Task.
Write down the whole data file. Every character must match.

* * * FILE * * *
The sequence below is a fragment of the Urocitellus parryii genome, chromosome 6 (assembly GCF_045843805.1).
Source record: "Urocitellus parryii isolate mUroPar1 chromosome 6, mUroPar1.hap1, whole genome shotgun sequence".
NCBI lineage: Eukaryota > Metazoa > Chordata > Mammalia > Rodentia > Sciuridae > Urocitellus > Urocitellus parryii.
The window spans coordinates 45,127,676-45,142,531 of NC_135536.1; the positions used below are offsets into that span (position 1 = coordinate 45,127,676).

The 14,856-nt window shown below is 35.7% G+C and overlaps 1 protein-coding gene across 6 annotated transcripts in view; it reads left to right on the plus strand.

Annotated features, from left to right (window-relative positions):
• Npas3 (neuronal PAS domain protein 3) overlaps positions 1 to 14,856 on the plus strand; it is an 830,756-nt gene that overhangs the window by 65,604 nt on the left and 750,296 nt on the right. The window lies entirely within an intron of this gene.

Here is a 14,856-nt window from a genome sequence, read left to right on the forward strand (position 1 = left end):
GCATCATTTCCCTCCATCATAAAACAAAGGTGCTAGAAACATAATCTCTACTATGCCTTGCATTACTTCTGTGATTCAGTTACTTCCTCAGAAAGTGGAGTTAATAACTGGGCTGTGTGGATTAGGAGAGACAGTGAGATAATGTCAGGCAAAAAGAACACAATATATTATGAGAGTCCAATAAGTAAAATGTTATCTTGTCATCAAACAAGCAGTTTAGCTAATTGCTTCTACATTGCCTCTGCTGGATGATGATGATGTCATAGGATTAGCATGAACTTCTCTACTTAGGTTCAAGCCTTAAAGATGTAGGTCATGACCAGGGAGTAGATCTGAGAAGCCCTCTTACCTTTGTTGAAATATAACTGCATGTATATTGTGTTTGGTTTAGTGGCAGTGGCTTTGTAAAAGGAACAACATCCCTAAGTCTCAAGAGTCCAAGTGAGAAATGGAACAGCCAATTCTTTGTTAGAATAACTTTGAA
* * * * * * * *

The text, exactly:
The sequence below is a fragment of the Urocitellus parryii genome, chromosome 6 (assembly GCF_045843805.1).
Source record: "Urocitellus parryii isolate mUroPar1 chromosome 6, mUroPar1.hap1, whole genome shotgun sequence".
NCBI lineage: Eukaryota > Metazoa > Chordata > Mammalia > Rodentia > Sciuridae > Urocitellus > Urocitellus parryii.
The window spans coordinates 45,127,676-45,142,531 of NC_135536.1; the positions used below are offsets into that span (position 1 = coordinate 45,127,676).

The 14,856-nt window shown below is 35.7% G+C and overlaps 1 protein-coding gene across 6 annotated transcripts in view; it reads left to right on the plus strand.

Annotated features, from left to right (window-relative positions):
• Npas3 (neuronal PAS domain protein 3) overlaps positions 1 to 14,856 on the plus strand; it is an 830,756-nt gene that overhangs the window by 65,604 nt on the left and 750,296 nt on the right. The window lies entirely within an intron of this gene.

Here is a 14,856-nt window from a genome sequence, read left to right on the forward strand (position 1 = left end):
GCATCATTTCCCTCCATCATAAAACAAAGGTGCTAGAAACATAATCTCTACTATGCCTTGCATTACTTCTGTGATTCAGTTACTTCCTCAGAAAGTGGAGTTAATAACTGGGCTGTGTGGATTAGGAGAGACAGTGAGATAATGTCAGGCAAAAAGAACACAATATATTATGAGAGTCCAATAAGTAAAATGTTATCTTGTCATCAAACAAGCAGTTTAGCTAATTGCTTCTACATTGCCTCTGCTGGATGATGATGATGTCATAGGATTAGCATGAACTTCTCTACTTAGGTTCAAGCCTTAAAGATGTAGGTCATGACCAGGGAGTAGATCTGAGAAGCCCTCTTACCTTTGTTGAAATATAACTGCATGTATATTGTGTTTGGTTTAGTGGCAGTGGCTTTGTAAAAGGAACAACATCCCTAAGTCTCAAGAGTCCAAGTGAGAAATGGAACAGCCAATTCTTTGTTAGAATAACTTTGAA